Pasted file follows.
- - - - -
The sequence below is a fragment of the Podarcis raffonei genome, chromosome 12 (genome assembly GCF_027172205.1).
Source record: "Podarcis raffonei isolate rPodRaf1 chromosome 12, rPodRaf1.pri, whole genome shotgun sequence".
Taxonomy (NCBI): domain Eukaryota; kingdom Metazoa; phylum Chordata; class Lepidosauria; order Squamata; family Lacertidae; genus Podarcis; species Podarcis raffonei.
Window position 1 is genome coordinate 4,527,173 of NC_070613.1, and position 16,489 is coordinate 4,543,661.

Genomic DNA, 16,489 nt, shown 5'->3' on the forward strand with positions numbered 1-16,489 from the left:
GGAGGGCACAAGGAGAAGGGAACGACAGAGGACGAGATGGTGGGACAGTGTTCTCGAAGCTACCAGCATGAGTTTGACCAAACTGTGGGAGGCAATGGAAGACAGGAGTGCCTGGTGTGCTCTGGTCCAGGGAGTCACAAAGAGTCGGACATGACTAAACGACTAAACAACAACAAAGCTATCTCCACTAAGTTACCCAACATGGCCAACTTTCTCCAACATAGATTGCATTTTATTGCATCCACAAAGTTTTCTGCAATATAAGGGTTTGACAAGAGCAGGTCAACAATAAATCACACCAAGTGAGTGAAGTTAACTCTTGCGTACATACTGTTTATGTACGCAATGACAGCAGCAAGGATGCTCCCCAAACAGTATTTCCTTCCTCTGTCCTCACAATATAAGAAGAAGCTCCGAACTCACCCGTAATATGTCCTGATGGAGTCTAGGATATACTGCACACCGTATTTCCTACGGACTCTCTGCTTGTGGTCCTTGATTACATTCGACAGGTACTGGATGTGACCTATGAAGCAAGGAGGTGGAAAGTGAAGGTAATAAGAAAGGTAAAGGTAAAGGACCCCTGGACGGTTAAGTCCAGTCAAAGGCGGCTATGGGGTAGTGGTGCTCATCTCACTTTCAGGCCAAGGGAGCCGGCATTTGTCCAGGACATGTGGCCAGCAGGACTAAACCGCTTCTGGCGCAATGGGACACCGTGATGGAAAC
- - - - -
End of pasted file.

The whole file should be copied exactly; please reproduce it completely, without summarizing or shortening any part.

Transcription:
The sequence below is a fragment of the Podarcis raffonei genome, chromosome 12 (genome assembly GCF_027172205.1).
Source record: "Podarcis raffonei isolate rPodRaf1 chromosome 12, rPodRaf1.pri, whole genome shotgun sequence".
Taxonomy (NCBI): domain Eukaryota; kingdom Metazoa; phylum Chordata; class Lepidosauria; order Squamata; family Lacertidae; genus Podarcis; species Podarcis raffonei.
Window position 1 is genome coordinate 4,527,173 of NC_070613.1, and position 16,489 is coordinate 4,543,661.

Genomic DNA, 16,489 nt, shown 5'->3' on the forward strand with positions numbered 1-16,489 from the left:
GGAGGGCACAAGGAGAAGGGAACGACAGAGGACGAGATGGTGGGACAGTGTTCTCGAAGCTACCAGCATGAGTTTGACCAAACTGTGGGAGGCAATGGAAGACAGGAGTGCCTGGTGTGCTCTGGTCCAGGGAGTCACAAAGAGTCGGACATGACTAAACGACTAAACAACAACAAAGCTATCTCCACTAAGTTACCCAACATGGCCAACTTTCTCCAACATAGATTGCATTTTATTGCATCCACAAAGTTTTCTGCAATATAAGGGTTTGACAAGAGCAGGTCAACAATAAATCACACCAAGTGAGTGAAGTTAACTCTTGCGTACATACTGTTTATGTACGCAATGACAGCAGCAAGGATGCTCCCCAAACAGTATTTCCTTCCTCTGTCCTCACAATATAAGAAGAAGCTCCGAACTCACCCGTAATATGTCCTGATGGAGTCTAGGATATACTGCACACCGTATTTCCTACGGACTCTCTGCTTGTGGTCCTTGATTACATTCGACAGGTACTGGATGTGACCTATGAAGCAAGGAGGTGGAAAGTGAAGGTAATAAGAAAGGTAAAGGTAAAGGACCCCTGGACGGTTAAGTCCAGTCAAAGGCGGCTATGGGGTAGTGGTGCTCATCTCACTTTCAGGCCAAGGGAGCCGGCATTTGTCCAGGACATGTGGCCAGCAGGACTAAACCGCTTCTGGCGCAATGGGACACCGTGATGGAAAC